Stone Age


In the minds of many, Japan lives in the future and is one of the most technologically advanced country, but as the months go by I believe that less and less. Japan is advanced when it comes to gadgets but when it comes to living it seems as if they live in the stone age. Even in what seems like an endless recession in America, the most basic of apartments and houses have central heating.

Every morning I wake up and take the usual 30 minutes to coax myself out of bed. Not because I’m not a morning person but because when it nice and warm in my bed and about 20 degrees F in the house… it’s difficult to get myself to go into the cold. When I finally get the courage to take the covers off I usually curse the lack of central heating in Japan as I shuffle my way to the kitchen. Not only is there no central heat, but  older apartments and houses have no insulation. How do people keep warm you ask? Many people use a mix of kerosene heaters, and a kotatsu (a Japanese table with a heating element attatched to the underside of the table with a blanket over the top). The kerosene heater makes me a bit nervous so I use the air conditioner (that also heats) to keep my room warm. I say room because the norm here is “space heating” where you heat one room that you spend the most time in during the day( a.k.a the living room), leaving the rest of the house exposed to the cold. And god help you if you wake up and need to use the bathroom in the middle of the night, you better put on a parka. Hence, the use of the heated toilet seat in Japan.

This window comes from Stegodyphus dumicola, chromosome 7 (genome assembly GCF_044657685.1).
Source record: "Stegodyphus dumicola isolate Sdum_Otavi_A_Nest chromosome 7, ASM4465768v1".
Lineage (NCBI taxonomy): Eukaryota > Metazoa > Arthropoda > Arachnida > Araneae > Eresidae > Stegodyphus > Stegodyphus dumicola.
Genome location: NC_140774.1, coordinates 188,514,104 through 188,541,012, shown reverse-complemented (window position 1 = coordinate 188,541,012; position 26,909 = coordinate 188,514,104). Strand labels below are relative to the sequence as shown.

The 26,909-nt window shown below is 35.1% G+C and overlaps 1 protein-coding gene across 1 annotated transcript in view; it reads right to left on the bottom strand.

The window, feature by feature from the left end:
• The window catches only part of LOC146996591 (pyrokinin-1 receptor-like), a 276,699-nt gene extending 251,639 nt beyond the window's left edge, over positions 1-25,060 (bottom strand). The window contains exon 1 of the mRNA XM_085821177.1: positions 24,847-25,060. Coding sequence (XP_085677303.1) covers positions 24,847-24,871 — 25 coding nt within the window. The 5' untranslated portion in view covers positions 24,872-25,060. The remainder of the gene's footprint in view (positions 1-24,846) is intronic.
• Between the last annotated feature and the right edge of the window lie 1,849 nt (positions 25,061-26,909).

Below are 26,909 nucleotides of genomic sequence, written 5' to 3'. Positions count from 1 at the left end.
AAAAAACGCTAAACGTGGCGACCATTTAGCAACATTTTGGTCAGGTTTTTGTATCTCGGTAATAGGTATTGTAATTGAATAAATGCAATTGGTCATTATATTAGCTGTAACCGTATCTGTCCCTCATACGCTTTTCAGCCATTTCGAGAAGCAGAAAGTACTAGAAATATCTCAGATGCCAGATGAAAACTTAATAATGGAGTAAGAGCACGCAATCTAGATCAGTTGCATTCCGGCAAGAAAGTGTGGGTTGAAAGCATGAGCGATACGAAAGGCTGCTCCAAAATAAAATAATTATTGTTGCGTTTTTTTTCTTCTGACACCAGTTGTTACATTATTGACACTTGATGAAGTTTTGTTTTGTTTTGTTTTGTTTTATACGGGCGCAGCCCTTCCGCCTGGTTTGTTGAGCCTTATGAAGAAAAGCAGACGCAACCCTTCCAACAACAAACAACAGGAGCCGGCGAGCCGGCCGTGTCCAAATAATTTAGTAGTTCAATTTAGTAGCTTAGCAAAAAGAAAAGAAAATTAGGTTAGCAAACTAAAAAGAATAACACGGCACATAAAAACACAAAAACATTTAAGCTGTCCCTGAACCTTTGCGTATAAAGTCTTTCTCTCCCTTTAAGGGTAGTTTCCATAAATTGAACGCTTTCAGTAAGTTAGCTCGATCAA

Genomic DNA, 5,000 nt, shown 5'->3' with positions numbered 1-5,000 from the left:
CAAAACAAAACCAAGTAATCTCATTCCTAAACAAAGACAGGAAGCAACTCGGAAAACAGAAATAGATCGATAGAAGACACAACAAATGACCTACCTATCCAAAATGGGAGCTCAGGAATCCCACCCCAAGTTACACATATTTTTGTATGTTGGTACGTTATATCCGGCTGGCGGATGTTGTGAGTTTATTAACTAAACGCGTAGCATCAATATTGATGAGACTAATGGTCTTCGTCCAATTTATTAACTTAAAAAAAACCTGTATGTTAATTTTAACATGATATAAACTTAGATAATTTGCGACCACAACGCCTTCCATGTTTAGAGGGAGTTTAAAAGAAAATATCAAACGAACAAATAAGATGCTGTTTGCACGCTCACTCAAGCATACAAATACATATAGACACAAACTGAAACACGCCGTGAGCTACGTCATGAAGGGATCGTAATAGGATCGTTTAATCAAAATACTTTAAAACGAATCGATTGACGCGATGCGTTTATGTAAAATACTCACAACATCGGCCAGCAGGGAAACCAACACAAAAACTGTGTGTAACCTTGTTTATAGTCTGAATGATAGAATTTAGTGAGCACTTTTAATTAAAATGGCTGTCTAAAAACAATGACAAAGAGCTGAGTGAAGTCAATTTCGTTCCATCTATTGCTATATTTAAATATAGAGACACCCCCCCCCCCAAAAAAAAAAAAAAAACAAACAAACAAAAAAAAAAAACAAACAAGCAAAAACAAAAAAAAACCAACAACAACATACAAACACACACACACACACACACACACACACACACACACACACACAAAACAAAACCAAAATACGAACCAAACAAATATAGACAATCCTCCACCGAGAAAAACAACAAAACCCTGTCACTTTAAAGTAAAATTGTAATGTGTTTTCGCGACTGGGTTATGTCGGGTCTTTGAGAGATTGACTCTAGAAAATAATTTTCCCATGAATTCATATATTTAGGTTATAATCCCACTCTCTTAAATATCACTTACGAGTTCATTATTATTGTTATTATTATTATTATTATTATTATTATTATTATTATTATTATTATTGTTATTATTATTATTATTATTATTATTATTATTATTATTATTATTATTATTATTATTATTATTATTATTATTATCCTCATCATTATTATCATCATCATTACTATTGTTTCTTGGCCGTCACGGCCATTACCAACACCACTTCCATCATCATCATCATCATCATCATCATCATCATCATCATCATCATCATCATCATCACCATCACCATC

While the kotatsu is an old way to keep warm, the air conditioner is a new, most popular way to cool and heat your house. This way of heating is very inefficient, using heaps of electricity, and these barely insulated homes become so dry, it turns your throat into something resembling a dried up raisin.

Many of you might be thinking “you’re from Minnesota you should be used to the cold” Compared to most Minnesota winters 30-40degrees F is not cold here, but you guys live in houses with central heating!. While I freeze my tushie off in Gunma.

After living here I have come up with a few ways to keep warm. The most obvious is to put on layers, so I basically look like I did when I was 5 and about to go play in the snow, all bundled up….sitting in my living room. The second way is to use an electric blanket, it makes sleeping feasible without having to run the air con all night.

So back to my point, I can sit in my Japanese house with my touch screen

  I phone, my laptop and all of the latest gadgets but I can’t live in a comfortably warm house…. thus I use the title The Stone Age for this post because sometimes it feels that I live that way.


One thought on “Stone Age

  1. Tasha, this is so funny because it is exactly the way it was when I was there 25 years ago. I did eventually get used to it and got used to being in layers and looking ridiculous, washing the dishes at night to stay warm, and drying my entire body off with the hair dryer after my morning shower. I remember wearing skirts with nylons and knee length long underwear – and ankle socks at school……When I tell that story to regular Americans, they have no idea. Minnesotan or no, being cold ALL the time takes some getting used to.

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